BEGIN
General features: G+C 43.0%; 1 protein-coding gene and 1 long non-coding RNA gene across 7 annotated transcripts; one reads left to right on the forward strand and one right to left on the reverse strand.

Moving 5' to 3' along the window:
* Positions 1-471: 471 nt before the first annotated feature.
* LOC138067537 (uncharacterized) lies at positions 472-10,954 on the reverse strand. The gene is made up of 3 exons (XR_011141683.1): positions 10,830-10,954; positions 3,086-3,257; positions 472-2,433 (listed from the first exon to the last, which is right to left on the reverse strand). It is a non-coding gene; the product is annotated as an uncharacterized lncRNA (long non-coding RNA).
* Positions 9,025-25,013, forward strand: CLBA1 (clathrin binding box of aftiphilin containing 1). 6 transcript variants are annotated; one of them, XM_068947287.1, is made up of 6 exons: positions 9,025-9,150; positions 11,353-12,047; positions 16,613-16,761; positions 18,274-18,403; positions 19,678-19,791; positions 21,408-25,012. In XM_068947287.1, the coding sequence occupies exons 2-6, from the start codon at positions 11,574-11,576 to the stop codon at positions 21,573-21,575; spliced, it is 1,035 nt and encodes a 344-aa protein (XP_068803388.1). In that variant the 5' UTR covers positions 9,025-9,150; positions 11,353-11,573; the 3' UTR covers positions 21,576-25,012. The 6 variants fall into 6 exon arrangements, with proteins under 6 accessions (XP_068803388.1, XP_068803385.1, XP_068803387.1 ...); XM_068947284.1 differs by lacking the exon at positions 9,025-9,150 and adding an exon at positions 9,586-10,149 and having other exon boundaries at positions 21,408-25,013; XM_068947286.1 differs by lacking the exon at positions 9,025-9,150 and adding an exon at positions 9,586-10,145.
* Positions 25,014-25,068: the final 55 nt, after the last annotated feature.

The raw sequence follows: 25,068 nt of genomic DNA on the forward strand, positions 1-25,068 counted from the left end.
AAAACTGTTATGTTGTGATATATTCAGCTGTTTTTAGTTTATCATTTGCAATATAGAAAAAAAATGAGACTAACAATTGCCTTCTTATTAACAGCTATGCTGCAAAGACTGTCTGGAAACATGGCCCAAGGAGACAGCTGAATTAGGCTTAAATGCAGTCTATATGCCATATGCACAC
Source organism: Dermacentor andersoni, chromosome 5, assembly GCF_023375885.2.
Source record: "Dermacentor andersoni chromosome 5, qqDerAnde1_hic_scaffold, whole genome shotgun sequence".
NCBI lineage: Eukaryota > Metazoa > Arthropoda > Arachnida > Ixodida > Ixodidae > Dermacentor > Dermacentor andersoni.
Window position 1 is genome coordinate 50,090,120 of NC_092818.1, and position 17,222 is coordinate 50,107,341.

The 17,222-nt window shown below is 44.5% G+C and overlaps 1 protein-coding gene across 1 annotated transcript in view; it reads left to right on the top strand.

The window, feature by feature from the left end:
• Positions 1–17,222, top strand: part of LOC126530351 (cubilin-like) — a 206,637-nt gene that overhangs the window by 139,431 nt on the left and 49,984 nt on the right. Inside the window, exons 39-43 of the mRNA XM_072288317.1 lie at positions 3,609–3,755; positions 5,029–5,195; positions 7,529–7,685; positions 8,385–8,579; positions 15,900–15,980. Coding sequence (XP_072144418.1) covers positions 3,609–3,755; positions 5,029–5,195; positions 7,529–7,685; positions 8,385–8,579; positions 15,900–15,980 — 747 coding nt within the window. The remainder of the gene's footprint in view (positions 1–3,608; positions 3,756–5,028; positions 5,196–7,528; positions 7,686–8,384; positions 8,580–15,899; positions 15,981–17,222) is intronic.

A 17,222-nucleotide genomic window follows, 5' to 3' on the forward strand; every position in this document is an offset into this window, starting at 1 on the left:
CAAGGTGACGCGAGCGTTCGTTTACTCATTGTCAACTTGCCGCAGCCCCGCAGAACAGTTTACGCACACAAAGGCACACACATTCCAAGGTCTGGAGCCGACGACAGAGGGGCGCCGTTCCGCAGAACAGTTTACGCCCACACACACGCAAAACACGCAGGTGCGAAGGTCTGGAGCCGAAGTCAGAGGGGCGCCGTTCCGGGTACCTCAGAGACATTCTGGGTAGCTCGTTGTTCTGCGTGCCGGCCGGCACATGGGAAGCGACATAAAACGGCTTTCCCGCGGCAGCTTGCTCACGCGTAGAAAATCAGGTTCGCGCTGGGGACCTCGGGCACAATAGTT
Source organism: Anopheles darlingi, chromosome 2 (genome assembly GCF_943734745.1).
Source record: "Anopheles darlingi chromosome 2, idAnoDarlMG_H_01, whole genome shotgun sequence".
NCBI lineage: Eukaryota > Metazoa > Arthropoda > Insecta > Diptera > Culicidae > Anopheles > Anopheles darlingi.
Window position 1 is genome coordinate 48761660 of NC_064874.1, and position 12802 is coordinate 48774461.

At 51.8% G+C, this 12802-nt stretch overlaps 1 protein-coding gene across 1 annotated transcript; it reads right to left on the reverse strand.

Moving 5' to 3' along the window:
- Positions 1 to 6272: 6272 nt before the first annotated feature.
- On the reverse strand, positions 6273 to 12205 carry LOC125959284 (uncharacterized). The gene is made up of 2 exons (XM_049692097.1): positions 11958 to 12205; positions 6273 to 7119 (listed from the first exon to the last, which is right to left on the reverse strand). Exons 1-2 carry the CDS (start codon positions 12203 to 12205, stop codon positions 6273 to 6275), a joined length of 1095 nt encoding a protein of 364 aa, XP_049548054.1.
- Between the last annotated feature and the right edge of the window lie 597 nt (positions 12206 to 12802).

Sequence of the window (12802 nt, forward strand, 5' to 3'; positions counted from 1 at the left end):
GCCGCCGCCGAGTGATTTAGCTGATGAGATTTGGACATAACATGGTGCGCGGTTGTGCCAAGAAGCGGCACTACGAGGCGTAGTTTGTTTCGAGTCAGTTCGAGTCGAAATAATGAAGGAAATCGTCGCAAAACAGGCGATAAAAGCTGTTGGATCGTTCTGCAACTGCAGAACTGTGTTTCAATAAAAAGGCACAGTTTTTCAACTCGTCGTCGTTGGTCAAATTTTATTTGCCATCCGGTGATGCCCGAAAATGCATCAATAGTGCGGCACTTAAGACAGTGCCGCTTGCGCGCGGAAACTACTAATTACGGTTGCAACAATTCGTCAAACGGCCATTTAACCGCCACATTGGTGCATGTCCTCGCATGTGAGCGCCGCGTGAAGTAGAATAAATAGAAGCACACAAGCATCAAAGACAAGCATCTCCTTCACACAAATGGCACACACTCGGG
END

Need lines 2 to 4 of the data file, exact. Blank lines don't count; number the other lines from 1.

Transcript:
Moving 5' to 3' along the window:
* Positions 1-471: 471 nt before the first annotated feature.
* LOC138067537 (uncharacterized) lies at positions 472-10,954 on the reverse strand. The gene is made up of 3 exons (XR_011141683.1): positions 10,830-10,954; positions 3,086-3,257; positions 472-2,433 (listed from the first exon to the last, which is right to left on the reverse strand). It is a non-coding gene; the product is annotated as an uncharacterized lncRNA (long non-coding RNA).